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No "laws" as to which side your front/rear brakes can be set up. It's just more of a "traditional" thing in the US. Seeing as how you ride on the right side of the road, the same direction as traffic, the rear brake is set up for right hand operation because you use your left hand for signaling traffic of your intent to make a left or right turn. Most people will feel like they have more control over their bike when braking with one hand using the rear wheel rather than using only the left hand and front brake ( right hand if you swap sides ). There's always the worry of going head first over the handlebar if you grab too much front brake. So if you'd rather use your right hand to grab the front brake, you can swap sides. I just leave mine set up as a traditional left/front and right/rear brake system.

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Old 03-31-14, 10:15 PM   #20
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Originally Posted by bwilli88 View Post
I like my front brake to be actuated by the right brake lever, Is there a rule, law, or convention stipulating which brake, Front or Rear, is to be actuated by which lever, Left or Right?
16 CFR 1512.5(b)(8) states

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Hand lever location. The rear brake shall be actuated by a control located on the right handlebar and the front brake shall be actuated by a control located on the left handlebar. The left-hand/right-hand locations may be reversed in accordance with an individual customer order. If a single hand lever is used to actuate both front and rear brakes, it shall meet all applicable requirements for hand levers and shall be located on either the right or left handlebar in accordance with the customer's preference.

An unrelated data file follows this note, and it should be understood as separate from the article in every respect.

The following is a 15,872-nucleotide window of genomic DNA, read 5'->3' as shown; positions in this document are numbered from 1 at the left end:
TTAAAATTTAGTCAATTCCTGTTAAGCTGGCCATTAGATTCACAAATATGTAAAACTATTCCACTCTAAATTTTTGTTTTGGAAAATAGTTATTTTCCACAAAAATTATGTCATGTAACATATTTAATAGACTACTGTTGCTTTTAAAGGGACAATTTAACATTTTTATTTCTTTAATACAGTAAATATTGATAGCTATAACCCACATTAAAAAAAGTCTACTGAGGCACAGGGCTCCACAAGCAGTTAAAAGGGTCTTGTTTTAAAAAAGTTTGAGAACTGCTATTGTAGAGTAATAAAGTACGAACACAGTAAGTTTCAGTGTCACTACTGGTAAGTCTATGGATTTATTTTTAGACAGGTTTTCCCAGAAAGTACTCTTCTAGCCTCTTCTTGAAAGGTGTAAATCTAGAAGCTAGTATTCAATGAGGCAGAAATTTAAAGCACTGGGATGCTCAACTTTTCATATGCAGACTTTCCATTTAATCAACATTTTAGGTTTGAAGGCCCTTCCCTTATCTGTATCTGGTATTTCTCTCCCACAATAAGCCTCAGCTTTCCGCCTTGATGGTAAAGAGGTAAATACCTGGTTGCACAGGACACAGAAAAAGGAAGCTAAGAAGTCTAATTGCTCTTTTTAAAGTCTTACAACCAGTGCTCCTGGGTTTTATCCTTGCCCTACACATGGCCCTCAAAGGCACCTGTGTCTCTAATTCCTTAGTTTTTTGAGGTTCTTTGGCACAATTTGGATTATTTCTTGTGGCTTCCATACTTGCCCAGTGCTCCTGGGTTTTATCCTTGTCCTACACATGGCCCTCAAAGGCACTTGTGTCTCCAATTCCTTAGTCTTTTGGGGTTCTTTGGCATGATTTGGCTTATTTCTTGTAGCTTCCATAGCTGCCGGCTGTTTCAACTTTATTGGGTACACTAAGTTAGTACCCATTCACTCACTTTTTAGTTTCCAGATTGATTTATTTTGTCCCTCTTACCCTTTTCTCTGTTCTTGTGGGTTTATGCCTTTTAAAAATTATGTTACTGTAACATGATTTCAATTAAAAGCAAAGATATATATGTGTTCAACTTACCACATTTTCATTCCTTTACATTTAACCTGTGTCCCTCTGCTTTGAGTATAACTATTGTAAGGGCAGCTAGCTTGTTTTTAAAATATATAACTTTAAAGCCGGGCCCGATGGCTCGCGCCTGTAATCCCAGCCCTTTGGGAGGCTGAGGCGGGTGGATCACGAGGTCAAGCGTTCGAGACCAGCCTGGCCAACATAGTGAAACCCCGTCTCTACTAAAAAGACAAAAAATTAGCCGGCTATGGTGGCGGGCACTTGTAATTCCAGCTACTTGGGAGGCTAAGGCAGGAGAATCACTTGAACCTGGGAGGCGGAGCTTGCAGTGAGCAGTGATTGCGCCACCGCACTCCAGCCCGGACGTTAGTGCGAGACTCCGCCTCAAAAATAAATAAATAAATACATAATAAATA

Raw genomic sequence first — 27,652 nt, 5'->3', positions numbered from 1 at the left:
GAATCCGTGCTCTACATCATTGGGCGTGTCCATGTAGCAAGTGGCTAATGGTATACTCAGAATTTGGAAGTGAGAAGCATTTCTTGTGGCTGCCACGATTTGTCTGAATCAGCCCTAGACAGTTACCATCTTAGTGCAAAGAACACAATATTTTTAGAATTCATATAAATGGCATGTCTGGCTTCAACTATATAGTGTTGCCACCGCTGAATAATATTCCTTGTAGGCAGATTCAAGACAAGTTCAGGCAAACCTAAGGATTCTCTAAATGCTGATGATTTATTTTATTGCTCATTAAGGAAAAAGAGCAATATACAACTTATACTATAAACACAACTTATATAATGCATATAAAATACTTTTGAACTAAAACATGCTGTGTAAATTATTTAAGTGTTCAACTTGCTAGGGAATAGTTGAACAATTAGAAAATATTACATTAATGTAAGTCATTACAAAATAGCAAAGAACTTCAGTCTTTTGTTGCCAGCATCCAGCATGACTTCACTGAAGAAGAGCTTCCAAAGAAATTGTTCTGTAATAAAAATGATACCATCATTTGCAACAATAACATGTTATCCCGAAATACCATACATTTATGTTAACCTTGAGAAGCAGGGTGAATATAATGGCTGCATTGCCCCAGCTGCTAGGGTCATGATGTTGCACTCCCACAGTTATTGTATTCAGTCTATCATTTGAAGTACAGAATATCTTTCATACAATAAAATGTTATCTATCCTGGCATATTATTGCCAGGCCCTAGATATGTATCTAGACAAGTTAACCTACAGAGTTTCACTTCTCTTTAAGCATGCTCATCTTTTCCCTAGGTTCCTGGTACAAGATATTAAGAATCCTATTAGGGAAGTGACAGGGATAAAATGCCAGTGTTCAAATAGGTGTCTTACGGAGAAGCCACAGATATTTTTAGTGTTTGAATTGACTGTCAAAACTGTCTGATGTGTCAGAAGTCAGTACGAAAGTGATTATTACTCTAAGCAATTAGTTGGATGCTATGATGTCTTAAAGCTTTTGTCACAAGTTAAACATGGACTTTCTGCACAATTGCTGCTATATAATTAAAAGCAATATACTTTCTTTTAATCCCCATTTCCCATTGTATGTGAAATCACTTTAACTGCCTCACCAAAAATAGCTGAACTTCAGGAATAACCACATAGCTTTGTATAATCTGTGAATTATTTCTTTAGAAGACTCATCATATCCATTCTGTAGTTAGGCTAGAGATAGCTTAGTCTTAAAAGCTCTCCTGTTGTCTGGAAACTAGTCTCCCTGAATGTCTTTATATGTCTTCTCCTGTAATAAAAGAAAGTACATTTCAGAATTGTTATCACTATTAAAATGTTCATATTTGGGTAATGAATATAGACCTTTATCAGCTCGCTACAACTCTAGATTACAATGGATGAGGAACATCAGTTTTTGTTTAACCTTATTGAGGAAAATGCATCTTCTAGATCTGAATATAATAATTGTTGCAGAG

I've always used front/right - as a right handed person that gives me a stronger grip on the front brake with better control, I can signal with my left hand while braking, and it's consistent with my motorcycles.

Rear derailleur shifting while making a panic stop isn't going to happen that way, although people stop fastest when not trying to think about doing something else (even using the rear brake) so that's not an issue. Traffic lights and stop signs provide ample time to shift and brake.

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Old 04-01-14, 08:20 AM   #21
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As a motorcyclist, I swapped all my bikes over to front/right.

Except, I use my right hand extended to signal right. None of that 90 degree up elbow jive; I'm not in a car.
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Old 04-01-14, 08:29 AM   #22
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All my bicycles are set up "moto" and my daughters also ride this way, my wife is left handed and likes the conventional North American set up for her brakes.